Using the eight predictors, we constructed a random forest regression model to predict Sahel monsoon-season precipitation. The prediction was run 1000 times. Each time, 30 samples were randomly drawn for training the algorithm, whereas the remaining 30 samples were used for prediction. Combining the eight predictors, the prediction by the random forest regression explains 58% of the observed precipitation variance (Fig. 4B). The observed precipitation is within the 95% confidence interval derived from the 1000 iterations of the prediction (Fig. 4B). Furthermore, we decomposed the prediction skill to the contributions from each individual predictor. Consistent with the importance factors shown in Fig. 4A, North Atlantic SSSA makes the most significant contribution to Sahel rainfall prediction (fig. S8A). The SSSA alone explains 40% of the observed rainfall variance, although the SSSA prediction underestimates the drought intensity during the early 1970s and mid-1980s (fig. S8A). Except for these two periods, the predicted precipitation closely follows the observations (fig. S8A). In contrast, the predictions using SSTA predictors substantially underestimate the interannual variation of Sahel precipitation (fig. S8, B to H); thus, these climate indices are less skillful in predicting the precipitation.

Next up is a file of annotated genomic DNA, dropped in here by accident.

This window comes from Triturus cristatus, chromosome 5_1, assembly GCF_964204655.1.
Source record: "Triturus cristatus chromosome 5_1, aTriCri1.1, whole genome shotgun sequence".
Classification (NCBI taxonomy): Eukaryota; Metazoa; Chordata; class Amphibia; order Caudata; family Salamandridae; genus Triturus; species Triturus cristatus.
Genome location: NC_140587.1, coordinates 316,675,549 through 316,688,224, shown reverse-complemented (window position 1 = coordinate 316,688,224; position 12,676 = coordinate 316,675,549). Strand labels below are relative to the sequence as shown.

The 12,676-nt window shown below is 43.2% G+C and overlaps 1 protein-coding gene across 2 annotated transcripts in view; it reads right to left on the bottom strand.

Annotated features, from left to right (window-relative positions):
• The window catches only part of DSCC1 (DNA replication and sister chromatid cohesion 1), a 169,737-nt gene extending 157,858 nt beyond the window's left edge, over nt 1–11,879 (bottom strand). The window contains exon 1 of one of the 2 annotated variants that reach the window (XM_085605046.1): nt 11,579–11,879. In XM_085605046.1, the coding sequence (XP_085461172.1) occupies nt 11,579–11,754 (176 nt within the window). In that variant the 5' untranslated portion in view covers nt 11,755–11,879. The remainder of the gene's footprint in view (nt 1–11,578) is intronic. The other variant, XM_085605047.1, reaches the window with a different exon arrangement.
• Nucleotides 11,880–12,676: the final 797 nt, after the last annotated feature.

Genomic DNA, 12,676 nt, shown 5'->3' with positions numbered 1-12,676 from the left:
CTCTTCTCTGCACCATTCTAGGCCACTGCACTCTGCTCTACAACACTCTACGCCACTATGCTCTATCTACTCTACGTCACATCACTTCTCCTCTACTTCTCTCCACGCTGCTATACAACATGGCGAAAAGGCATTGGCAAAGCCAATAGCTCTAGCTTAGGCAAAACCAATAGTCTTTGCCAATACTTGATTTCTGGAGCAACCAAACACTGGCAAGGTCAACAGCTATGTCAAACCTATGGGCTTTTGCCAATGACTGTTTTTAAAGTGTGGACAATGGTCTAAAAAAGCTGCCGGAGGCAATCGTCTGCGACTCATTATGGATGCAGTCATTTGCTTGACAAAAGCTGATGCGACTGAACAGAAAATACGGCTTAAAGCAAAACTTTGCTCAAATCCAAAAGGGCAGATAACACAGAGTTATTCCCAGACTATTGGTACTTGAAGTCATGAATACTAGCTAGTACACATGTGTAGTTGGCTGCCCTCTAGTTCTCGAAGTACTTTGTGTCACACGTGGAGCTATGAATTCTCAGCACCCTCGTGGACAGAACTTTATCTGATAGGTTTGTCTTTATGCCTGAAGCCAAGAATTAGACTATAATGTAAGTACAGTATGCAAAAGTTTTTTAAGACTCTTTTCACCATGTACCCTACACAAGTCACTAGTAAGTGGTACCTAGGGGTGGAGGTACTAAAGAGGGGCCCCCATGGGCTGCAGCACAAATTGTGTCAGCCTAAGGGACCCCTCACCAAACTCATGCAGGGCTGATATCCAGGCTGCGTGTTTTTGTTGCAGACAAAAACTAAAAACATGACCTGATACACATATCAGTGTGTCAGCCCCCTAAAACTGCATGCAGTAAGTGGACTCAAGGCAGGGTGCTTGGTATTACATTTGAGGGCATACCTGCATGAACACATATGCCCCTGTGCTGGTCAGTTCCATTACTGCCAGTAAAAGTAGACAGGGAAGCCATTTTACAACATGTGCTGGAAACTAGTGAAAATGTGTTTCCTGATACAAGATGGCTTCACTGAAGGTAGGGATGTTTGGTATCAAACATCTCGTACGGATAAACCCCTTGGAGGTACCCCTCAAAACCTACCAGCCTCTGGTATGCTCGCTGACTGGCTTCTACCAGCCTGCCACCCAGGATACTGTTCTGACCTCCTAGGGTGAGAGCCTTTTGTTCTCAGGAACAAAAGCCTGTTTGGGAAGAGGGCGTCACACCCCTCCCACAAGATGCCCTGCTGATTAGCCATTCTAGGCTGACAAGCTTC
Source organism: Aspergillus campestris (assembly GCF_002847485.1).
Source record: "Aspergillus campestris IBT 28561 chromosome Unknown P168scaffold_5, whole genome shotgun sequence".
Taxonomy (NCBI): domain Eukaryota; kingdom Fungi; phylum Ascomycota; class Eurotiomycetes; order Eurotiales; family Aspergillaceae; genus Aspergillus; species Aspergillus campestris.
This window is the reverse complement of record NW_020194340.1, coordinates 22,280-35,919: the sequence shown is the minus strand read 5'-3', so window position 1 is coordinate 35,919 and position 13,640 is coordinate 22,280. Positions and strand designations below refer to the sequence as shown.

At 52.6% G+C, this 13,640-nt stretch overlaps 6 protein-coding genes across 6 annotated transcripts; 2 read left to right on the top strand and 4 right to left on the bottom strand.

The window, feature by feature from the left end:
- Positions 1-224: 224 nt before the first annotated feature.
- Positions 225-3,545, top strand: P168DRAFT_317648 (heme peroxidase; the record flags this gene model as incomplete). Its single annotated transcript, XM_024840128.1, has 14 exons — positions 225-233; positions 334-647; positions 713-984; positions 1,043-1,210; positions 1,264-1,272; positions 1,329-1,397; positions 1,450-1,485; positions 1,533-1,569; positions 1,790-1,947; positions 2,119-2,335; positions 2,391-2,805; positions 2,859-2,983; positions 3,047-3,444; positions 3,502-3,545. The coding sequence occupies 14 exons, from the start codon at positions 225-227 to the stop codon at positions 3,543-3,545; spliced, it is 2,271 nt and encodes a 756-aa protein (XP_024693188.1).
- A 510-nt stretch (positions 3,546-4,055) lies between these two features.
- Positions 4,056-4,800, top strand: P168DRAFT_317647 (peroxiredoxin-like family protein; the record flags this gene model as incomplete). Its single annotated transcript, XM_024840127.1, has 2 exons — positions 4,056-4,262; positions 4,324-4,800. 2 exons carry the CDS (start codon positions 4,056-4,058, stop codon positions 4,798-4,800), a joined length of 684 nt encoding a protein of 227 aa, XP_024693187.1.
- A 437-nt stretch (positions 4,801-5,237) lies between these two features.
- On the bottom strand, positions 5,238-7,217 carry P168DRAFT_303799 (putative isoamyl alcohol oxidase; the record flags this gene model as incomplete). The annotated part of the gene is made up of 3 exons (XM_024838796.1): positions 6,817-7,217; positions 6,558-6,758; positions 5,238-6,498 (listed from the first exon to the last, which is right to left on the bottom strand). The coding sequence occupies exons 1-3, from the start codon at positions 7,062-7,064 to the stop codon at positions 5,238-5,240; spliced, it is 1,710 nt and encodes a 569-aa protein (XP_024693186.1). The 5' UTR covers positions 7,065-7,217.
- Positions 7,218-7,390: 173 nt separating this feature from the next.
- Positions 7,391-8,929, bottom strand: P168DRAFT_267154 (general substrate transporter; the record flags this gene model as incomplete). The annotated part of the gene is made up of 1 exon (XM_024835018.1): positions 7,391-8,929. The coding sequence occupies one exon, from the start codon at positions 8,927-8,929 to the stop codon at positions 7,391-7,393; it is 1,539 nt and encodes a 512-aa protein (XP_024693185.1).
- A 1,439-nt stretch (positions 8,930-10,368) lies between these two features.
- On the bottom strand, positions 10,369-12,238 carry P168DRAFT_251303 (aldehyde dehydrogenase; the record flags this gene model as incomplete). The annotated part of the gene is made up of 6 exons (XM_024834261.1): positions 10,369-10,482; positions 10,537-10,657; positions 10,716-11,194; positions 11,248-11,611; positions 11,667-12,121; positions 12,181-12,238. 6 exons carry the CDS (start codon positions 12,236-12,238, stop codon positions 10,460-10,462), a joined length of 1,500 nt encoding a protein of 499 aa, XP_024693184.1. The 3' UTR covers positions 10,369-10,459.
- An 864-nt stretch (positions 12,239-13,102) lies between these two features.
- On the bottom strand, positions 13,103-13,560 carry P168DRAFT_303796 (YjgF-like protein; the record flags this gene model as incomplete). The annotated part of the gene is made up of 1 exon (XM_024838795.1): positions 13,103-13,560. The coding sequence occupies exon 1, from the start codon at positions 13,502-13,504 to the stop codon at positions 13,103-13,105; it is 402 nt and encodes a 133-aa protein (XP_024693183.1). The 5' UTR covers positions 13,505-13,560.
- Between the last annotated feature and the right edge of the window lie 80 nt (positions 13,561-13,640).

Observational data

Precipitation data sets. The primary precipitation data set used in this study was the NOAA Prec/L. The data cover the period from 1948 until 2015. We used the high-resolution version of the data set (0.5° × 0.5°) at monthly temporal resolution (52). To ensure the robustness of the relationship between springtime North Atlantic SSSA and Sahel precipitation, we tested the results in Fig. 2 using four other independent precipitation data sets. These include the Global Historical Climatology Network (53, 54), University of Delaware (55), Global Precipitation Climatology Centre (56), and Climate Research Unit (57) (table S1). These data sets differ in spatial resolution, sources of observational data, and data assimilation/objective analysis methods (table S1).